A new Book-It dramatization of Dickens' "Great Expectations," running through March 13, reflects the complex, less-than-cozy storyline of the classic novel.

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Book-It Repertory Theatre’s literary adaptations can be theatrical comfort food — in the case of classic English novels, perhaps a repast of warm scones slathered with fresh cream and jam, washed down with a cup of milky tea.

“Great Expectations” is not so cozy a teatime tale, however. One of Dickens’ final novels, it has a darker, surreal edge and a psychological complexity and moral ambivalence more pronounced than most of his works. And a new Book-It dramatization at Center House Theatre reflects that.

This retelling of the coming-of-age tale of the plucky orphan boy Pip feels unfinished — rather rushed and ragged at the edges. But it’s still an absorbing display of Book-It’s superior storytelling technique.

The evolution of Pip (Lee Osorio) from terrified country lad giving aid to escaped prisoner Magwitch (Michael Patten) to stylish London gent with “expectations,” unfolds, Book-It-style, on a bare stage with a multi-tasking cast voicing both narrative and dialogue.

Most striking in Kevin McKeon’s mounting and Lucinda Stroud’s script is the relationship between young Pip and the rich, bizarre hermit Miss Havisham (Jane Jones). She mysteriously summons him to her crumbling home and encourages his long obsession with Estella (Sylvie Davidson), her petulant, alluring ward.

Also well-explored here are Pip’s bond with his hearty surrogate father, the blacksmith Joe (Mike Dooly), and the conflict between rural duty/love and urban social ambition that arises when an anonymous benefactor pledges to elevate his station.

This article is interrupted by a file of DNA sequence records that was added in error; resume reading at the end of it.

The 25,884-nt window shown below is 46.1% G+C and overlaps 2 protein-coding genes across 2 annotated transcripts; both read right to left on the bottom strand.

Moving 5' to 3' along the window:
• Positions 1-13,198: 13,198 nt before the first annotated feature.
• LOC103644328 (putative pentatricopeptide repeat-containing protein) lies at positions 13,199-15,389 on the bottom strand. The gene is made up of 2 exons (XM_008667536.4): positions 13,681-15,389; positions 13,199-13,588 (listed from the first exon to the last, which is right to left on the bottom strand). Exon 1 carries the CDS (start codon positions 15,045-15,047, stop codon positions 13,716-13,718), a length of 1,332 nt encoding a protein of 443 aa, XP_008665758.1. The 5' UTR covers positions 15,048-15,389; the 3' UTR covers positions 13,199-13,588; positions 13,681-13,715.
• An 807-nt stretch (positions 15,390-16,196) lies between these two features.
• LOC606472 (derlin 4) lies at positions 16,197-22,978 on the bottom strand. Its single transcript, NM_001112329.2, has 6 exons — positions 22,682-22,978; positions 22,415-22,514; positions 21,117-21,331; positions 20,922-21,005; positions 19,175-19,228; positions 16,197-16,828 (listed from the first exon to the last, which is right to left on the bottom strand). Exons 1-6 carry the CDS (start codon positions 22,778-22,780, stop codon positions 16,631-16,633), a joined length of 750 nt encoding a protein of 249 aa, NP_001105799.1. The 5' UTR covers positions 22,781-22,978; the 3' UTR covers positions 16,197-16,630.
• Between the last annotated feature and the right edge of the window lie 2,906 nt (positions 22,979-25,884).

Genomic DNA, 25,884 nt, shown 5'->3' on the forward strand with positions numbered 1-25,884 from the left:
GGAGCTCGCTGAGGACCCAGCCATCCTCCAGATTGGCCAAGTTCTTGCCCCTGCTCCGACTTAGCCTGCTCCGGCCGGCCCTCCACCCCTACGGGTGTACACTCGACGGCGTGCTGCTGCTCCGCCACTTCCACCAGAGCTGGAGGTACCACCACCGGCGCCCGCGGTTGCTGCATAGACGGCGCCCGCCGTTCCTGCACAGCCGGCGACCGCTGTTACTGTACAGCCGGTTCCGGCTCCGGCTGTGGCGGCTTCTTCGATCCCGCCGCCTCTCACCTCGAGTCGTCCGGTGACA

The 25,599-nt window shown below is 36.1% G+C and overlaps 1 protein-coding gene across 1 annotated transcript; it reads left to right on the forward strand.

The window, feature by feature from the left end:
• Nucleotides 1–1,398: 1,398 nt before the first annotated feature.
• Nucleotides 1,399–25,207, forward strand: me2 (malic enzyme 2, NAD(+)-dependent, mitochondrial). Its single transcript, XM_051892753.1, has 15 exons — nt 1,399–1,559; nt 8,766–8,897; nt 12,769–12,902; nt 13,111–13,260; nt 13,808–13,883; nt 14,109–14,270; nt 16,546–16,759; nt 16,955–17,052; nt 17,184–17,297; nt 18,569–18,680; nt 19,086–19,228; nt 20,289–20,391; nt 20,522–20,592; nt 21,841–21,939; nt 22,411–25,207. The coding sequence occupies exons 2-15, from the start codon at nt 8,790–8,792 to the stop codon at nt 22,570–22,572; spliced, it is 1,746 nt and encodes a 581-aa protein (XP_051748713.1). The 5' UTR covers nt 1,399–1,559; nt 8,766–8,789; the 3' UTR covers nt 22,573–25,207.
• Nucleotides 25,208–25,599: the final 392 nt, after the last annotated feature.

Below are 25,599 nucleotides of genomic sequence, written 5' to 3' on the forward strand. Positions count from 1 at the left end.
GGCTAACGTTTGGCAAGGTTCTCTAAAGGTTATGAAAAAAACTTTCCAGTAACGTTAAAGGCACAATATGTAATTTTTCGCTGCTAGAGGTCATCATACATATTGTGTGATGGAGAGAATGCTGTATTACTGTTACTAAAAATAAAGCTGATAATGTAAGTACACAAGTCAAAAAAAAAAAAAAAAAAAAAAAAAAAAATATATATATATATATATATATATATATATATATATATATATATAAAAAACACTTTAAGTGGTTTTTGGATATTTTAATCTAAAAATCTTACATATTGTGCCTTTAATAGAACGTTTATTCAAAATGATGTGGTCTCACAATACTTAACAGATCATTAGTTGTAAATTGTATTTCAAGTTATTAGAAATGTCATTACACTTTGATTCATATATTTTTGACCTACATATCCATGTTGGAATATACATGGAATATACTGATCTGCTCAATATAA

Stroud’s script gets choppier as it goes along, with too many pingponging short scenes. And more clarity is needed as the plot thickens.

But that can be attended to. And in McKeon’s staging (close to three hours, but it whisks right along), there is much to appreciate.

Jones is a superbly variable Havisham — by turns girlish, fearful, nasty, pathetic. And Davidson shines in two complete yin-yang portrayals: as the chilly Estella, and as Pip’s humble, openhearted childhood friend Biddy.

Dooly makes a very soulful Joe, though his accent sometimes impedes his coherence. Osorio also has accent difficulties, but is a generally likable Pip.

And two cheers for Patten, who taps the Dickens spirit in his persuasive turns as Magwitch and the comic Jaggers, a smarmy lawyer involved in Pip’s fate.

Ron Erickson’s costumes and Eric Chappelle’s sound scheme are up to Book-It’s usual high standard, but Amiya Brown’s lighting exceeds it. There are illuminations of Miss Havisham that may haunt you — apropos for one of Dickens’ most haunting characters.

Misha Berson: mberson@seattletimes.com